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7:30 a.m. – Holy Eucharist, Rite I (In-person only)

9:15 Rector's Forum discussion group in Library

10:30 a.m. – Holy Eucharist, Rite II (both in-person and online via FB & YouTube)

Tuesday

7:30 a.m. – Holy Eucharist (In-person only) in Chapel

8:30 a.m. - Lectio Divinia Bible Study in Library

Wednesday

11:30 a.m. - Contemplative Prayer Group in Library

Thursday

12:05 p.m. – Healing Eucharist, Rite II (In-person only) in Chapel

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A Message from Duncan- January 17, 2024

A Message from Duncan- January 17, 2024

The joy and the frustration of being Episcopal

 

The late comic genius Robin Williams said there are ten reasons to be an Episcopalian.  Here they are:

10. No snake handling.
9. You can believe in dinosaurs.
8. Male and female God created them; male and female we ordain them.
7. You don’t have to check your brains at the door.
6. Pew aerobics.
5. The church year is color-coded.
4. Free wine on Sunday.
3. All of the pageantry — none of the guilt.
2. You don’t have to know how to swim to get baptized.
1. No matter what you believe, there’s bound to be at least one other Episcopalian who agrees with you.

Since this memorable snippet of stand-up, other commentators have added reasons like: ‘Guilt-free royal-watching — because we’re Anglicans’; ‘we’re the only ones God trusts enough to let us take the summer off’; and ‘Washington National Cathedral?  Yeah, that’s ours.’

But it does raise an interesting topic.  What makes us different from other churches?  I’m pleased to get asked this question regularly.  Each time I give a different answer, depending on who is asking, what’s been on my mind recently, and how I’m feeling at that moment.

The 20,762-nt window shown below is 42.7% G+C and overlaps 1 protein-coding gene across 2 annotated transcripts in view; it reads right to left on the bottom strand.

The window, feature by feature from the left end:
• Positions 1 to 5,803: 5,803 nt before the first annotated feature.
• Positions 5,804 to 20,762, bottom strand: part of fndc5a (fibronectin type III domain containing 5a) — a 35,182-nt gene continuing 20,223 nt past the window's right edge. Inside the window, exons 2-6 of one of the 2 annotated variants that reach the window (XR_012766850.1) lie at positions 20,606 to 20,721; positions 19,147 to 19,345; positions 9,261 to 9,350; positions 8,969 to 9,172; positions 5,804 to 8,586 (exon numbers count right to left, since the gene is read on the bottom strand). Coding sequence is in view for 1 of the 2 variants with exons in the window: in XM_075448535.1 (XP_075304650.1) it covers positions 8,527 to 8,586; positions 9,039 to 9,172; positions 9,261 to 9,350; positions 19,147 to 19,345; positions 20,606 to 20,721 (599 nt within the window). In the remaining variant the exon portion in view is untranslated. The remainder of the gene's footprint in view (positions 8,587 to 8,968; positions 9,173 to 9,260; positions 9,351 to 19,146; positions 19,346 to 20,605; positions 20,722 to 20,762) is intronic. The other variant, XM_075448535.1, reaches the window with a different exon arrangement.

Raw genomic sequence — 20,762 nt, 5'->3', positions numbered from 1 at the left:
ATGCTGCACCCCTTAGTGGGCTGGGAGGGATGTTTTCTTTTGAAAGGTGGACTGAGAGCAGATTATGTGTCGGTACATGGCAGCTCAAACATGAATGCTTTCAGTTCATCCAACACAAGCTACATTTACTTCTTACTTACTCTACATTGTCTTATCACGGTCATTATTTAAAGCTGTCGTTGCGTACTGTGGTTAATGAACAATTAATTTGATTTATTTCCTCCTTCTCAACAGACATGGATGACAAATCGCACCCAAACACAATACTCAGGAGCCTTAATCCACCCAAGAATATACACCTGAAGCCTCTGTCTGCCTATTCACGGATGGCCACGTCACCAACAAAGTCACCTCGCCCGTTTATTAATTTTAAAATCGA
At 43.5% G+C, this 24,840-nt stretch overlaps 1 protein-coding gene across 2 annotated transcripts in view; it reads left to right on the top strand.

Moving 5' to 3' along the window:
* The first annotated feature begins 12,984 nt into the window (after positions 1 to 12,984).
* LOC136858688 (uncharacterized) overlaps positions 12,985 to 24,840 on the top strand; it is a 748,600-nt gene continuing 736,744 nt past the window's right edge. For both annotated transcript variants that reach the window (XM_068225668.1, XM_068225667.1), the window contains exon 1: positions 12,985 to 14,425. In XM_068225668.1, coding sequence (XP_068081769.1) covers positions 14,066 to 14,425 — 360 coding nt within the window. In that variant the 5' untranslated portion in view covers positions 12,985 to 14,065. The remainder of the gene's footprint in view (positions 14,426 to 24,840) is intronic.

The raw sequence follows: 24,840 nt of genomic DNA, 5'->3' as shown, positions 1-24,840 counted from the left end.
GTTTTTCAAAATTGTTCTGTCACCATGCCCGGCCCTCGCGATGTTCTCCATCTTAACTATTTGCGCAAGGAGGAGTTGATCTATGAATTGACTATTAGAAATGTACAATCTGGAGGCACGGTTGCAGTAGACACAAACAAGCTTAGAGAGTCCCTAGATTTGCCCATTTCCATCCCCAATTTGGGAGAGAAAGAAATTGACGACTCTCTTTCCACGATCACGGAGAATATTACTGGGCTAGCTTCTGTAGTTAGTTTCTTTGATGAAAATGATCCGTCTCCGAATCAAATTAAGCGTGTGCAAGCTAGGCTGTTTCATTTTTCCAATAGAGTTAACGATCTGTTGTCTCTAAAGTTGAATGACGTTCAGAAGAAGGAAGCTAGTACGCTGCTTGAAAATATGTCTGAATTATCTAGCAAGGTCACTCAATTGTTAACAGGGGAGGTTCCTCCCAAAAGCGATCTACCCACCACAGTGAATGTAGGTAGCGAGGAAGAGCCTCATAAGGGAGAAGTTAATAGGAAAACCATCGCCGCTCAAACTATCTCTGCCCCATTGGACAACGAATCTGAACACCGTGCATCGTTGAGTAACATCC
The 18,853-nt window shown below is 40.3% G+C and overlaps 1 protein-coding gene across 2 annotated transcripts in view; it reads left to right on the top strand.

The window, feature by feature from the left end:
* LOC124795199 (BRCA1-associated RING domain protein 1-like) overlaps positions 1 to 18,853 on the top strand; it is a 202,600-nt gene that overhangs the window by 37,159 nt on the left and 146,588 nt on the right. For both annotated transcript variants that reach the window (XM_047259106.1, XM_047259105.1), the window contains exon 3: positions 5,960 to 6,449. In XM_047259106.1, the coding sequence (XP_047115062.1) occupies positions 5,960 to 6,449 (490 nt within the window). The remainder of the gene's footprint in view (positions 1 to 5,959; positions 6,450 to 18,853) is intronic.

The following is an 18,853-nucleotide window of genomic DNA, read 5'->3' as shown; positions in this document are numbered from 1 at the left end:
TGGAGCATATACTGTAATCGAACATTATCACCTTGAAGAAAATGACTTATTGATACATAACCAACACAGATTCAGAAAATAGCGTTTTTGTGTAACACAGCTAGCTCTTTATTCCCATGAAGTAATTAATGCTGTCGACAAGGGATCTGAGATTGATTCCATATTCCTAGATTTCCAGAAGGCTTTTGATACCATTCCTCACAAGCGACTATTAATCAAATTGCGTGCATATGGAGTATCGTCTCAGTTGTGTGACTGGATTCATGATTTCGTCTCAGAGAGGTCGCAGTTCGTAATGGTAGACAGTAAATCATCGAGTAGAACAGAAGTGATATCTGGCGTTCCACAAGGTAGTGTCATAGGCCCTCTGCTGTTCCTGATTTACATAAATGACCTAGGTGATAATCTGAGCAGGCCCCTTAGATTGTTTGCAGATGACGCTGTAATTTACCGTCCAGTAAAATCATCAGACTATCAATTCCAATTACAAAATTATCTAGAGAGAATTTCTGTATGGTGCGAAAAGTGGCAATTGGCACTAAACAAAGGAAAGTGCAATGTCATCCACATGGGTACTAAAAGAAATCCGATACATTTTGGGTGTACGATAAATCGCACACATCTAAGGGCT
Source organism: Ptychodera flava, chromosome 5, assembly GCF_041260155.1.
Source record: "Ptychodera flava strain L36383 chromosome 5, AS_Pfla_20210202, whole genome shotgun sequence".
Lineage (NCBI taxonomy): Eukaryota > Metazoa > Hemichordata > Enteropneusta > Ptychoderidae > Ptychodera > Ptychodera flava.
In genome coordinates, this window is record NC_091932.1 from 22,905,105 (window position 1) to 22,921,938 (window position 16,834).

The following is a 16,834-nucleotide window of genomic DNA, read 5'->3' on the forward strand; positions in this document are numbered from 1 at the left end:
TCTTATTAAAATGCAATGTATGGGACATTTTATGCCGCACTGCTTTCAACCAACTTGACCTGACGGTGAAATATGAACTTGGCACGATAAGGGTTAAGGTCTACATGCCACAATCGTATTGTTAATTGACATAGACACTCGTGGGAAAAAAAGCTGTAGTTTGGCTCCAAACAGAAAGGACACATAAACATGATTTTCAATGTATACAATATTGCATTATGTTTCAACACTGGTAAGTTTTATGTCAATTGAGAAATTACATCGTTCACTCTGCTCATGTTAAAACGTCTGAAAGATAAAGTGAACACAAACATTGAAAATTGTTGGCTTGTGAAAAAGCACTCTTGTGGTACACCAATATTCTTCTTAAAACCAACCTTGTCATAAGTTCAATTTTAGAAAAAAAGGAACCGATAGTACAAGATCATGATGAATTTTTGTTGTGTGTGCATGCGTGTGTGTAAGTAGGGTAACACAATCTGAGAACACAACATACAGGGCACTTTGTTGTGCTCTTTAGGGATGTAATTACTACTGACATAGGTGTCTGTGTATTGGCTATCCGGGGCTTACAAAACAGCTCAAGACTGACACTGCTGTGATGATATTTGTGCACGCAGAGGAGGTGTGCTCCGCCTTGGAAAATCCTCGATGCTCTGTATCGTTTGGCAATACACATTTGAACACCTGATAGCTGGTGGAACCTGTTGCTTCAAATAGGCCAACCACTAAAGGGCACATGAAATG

My answer today, right now, in January 2024, as I sit at my computer and survey the life and times of St John’s is this:

One of the great things about us is that we have fuzzy boundaries.  And one of the awful things about us is …. we have fuzzy boundaries.

 As with many things in life, our greatest strength is also our biggest weakness.

Here’s what I mean.

Fuzzy boundaries – the upside:

  1. You can attend an Episcopal Church for several weeks – even years – and no one will ask you embarrassing questions about your faith, challenge your life circumstances, or make you feel excluded from key elements of the worship.
  2. You can become a full and active member – and even be a leader – and disagree with the clergy about theology.
  3. You can be an outright atheist or agnostic and find the space to belong to the community, while you grow into faith – belonging before believing.
  4. You don’t have to sign a contract or give a specific percentage of your income to be a member.
  5. You may have made some painful mistakes in life, but you are welcome just as you are and can take part fully just you are.

Now the frustrating parts.

Fuzzy boundaries – the downside:

  1. Because it is easy to slip into the Episcopal Church unnoticed, it is also easy to drift away unnoticed.
  2. Because people are not required to sign statements and contracts, or even give their names to anyone, when someone experiences a traumatic event or needs pastoral support, this can go unknown. In extreme cases, a parishioner may stop attending because of serious illness, and no one notices.
  3. Because people are given space to think for themselves and make their own decisions, sometimes they make poor ones.
  4. Because people are not directly challenged by the clergy, they miss out on the joy that follows personal transformation.
  5. Because no one is told how much they should give, they fail to experience the fulfilment that comes from sacrificial pledging – and the church is unable to make the most of its opportunities to share God’s love.

So this got me wondering whether these drawbacks are inevitable, or can some of them be transformed without watering down the five upsides?  In particular, can we take better care of people while still being respectful of their need for privacy?  Can we give people space and freedom to dip their toes in the water but also create meaningful relationships with them, if that is what they want?  Can we keep the front door wide open, while closing the back one a bit?

It goes without saying that I believe the answers to these questions are ‘YES! YES! YES!’  In that order.  All we need to do is talk, explore, listen, pray, and be brave.  God and the people will do the rest.

2023 has been an encouraging year of growth at St John’s.  Attendance is up, online views of our services are up.  We are enjoying new ministries, new members, new members of staff, and new energy.  Next Sunday at the Annual Meeting I’ll talk more about this.  I’ll also tell you why I’m excited about the prospects of 2024.  Thank you for all you did for St John’s in 2023.  Please share my joy and hope, and let’s move forward into whatever God has in store for us.